The problem is communitywide with the offering of alcohol being “the norm” at many public events, Ruttenberg explained. She pointed out that Grand County is ranked eighth among Colorado’s 63 counties for the number of liquor licenses per capita.

“To say the reason that there are so many is that this is a ski area does not fly,” she said. “Routt County actually has fewer liquor licenses than here.”

Ruttenberg said Grand County’s adults must “set the example” for children.

“Rather than sending kids a mixed message, parents and adults have to provide a good example for them by drinking responsibly,” she said. “Kids who see them getting drunk are more likely to drink and to drink to excess. It’s a no brainer.”

Rather than going to an extreme saying all alcohol use is “bad,” adults have to provide examples of what Ruttenberg described as “responsible” or “low-risk” drinking. That means one to two drinks a night for females and two to three drinks for a male.

“Low-risk drinking is having a glass of wine at dinner or a couple of beers. It’s not about getting drunk,” she said.

“It’s also important to have conversations with your kids. With kids, they may not always do what you say, but they are listening. Kids need firm boundaries.”

In addition to setting personal examples of responsible drinking, adults must also change a prevalent attitude toward what many consider as “permissible drinking” among teenagers. By that, Ruttenberg explained is the practice of “hosting” parties for teens where alcohol is provided or allowed.

“The rationale given by adults for hosting parties like that is to prevent kids from drinking and driving, so it’s OK for them to have alcohol,” Ruttenberg said. “We have to change that perception. If most people knew the risks, they’d be less likely to provide alcohol to teens.”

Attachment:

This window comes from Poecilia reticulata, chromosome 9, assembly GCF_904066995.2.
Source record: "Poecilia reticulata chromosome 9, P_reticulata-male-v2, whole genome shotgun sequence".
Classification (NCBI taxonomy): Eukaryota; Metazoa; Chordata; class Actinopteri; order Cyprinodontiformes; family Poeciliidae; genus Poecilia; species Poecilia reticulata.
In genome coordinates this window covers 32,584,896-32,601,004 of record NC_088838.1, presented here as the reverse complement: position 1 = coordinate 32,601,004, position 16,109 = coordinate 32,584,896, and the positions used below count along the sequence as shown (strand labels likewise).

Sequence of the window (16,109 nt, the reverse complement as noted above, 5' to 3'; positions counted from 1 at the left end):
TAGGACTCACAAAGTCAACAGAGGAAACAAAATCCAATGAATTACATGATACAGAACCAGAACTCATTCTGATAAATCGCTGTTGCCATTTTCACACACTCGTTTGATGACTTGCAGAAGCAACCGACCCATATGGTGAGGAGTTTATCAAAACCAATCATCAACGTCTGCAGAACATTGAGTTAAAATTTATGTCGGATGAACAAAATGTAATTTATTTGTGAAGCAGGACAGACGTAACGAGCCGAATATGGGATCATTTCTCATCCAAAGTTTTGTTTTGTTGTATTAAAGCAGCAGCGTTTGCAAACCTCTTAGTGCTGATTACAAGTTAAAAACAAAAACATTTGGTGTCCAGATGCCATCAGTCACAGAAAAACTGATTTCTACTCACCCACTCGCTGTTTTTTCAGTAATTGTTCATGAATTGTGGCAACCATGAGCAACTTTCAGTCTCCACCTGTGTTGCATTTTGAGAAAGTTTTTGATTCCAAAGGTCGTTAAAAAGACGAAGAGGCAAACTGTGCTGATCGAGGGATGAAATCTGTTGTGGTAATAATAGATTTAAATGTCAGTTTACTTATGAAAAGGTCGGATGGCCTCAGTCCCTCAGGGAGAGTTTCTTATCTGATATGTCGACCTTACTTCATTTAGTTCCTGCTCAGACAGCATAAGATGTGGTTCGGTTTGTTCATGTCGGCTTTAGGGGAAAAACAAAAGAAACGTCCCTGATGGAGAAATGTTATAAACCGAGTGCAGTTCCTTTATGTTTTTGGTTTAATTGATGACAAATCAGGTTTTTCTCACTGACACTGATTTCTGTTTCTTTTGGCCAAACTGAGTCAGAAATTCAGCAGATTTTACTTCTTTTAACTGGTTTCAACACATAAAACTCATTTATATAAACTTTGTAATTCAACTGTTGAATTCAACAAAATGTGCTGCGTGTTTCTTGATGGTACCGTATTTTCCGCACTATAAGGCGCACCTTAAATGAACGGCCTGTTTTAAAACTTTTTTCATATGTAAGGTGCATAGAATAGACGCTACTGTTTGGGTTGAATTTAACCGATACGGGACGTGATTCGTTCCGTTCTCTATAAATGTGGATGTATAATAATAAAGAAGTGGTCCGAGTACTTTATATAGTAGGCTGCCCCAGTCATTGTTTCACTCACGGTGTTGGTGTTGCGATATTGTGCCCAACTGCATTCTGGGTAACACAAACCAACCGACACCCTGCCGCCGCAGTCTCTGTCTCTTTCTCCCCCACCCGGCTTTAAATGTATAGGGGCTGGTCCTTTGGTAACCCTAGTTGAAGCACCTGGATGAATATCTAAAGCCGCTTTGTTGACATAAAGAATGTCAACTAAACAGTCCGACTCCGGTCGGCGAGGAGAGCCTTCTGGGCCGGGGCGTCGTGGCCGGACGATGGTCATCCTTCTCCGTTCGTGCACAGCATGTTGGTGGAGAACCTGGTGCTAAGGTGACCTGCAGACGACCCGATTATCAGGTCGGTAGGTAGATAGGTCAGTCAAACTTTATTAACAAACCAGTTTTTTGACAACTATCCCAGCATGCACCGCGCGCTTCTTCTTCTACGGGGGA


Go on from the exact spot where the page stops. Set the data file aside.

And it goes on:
Besides the dangers of drinking-and-driving, the other risks associated with the use of alcohol by teenagers includes pregnancy, sexually transmitted diseases, suicides, participating in physically dangerous or criminal activities and alcohol poisoning.

Ruttenberg also pointed out that teenagers’ brains are still in a developmental stage of growth and can be damaged by alcohol use.

To help “educate” adults on the risks of providing alcohol to teenagers, the Grand County Underage Drinking Task Force was formed in recent months by a group of concerned community members and law enforcement officers. One of its goals is get the word out that there are penalties for those who break the law.

“The Task Force is distributing posters and stickers for its “Adults Who Host, Lose the Most” campaign,” Ruttenberg said. Under Colorado state law, adults providing alcohol to minors can be fined from $500 to $5,000 and be jailed for up to 18 months.

In addition, the Task Force has started the Underage Drinking Tipline where anonymous callers can report illegal alcohol use by minors. The number is 726-6001.

The Task Force is also supporting the local program to increase the number of employees who are trained in TIPS (Training for Intervention Procedures for Servers) to prevent alcohol from being served to underage customers of restaurants and other establishments.

For those interested in supporting the efforts of Grand Futures, the Underage Drinking Task Force and other local organizations working on the underage drinking problem in the county, a Communities Mobilizing for Change on Alcohol (CMCA) seminar is scheduled for next week.

Sponsored by Kremmling Communities That Care, the CMCA seminar will be held Thursday and Friday, Nov. 8-9 at Trinity Episcopal Church in Kremmling. Everyone is invited to attend.